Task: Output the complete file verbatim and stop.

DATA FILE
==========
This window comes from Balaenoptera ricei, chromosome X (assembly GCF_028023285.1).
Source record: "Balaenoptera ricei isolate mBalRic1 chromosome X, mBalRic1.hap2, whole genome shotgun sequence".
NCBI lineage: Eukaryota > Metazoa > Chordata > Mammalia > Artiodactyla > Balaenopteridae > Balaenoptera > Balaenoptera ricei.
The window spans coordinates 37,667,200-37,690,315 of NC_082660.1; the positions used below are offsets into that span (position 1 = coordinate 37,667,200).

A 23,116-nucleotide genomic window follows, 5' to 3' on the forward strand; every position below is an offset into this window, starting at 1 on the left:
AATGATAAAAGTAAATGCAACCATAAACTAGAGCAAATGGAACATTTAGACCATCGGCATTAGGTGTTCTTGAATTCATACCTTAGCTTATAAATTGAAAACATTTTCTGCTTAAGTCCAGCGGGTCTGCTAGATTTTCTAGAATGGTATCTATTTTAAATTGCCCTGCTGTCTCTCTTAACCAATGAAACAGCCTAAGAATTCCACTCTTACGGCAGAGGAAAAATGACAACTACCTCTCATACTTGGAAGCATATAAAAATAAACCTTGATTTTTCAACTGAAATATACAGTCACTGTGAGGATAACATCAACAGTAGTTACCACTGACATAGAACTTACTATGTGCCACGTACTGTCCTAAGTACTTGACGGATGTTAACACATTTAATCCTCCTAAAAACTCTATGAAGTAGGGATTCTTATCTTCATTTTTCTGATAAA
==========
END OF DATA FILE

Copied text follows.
This window comes from Balaenoptera ricei, chromosome X (assembly GCF_028023285.1).
Source record: "Balaenoptera ricei isolate mBalRic1 chromosome X, mBalRic1.hap2, whole genome shotgun sequence".
NCBI lineage: Eukaryota > Metazoa > Chordata > Mammalia > Artiodactyla > Balaenopteridae > Balaenoptera > Balaenoptera ricei.
The window spans coordinates 37,667,200-37,690,315 of NC_082660.1; the positions used below are offsets into that span (position 1 = coordinate 37,667,200).

A 23,116-nucleotide genomic window follows, 5' to 3' on the forward strand; every position below is an offset into this window, starting at 1 on the left:
AATGATAAAAGTAAATGCAACCATAAACTAGAGCAAATGGAACATTTAGACCATCGGCATTAGGTGTTCTTGAATTCATACCTTAGCTTATAAATTGAAAACATTTTCTGCTTAAGTCCAGCGGGTCTGCTAGATTTTCTAGAATGGTATCTATTTTAAATTGCCCTGCTGTCTCTCTTAACCAATGAAACAGCCTAAGAATTCCACTCTTACGGCAGAGGAAAAATGACAACTACCTCTCATACTTGGAAGCATATAAAAATAAACCTTGATTTTTCAACTGAAATATACAGTCACTGTGAGGATAACATCAACAGTAGTTACCACTGACATAGAACTTACTATGTGCCACGTACTGTCCTAAGTACTTGACGGATGTTAACACATTTAATCCTCCTAAAAACTCTATGAAGTAGGGATTCTTATCTTCATTTTTCTGATAAA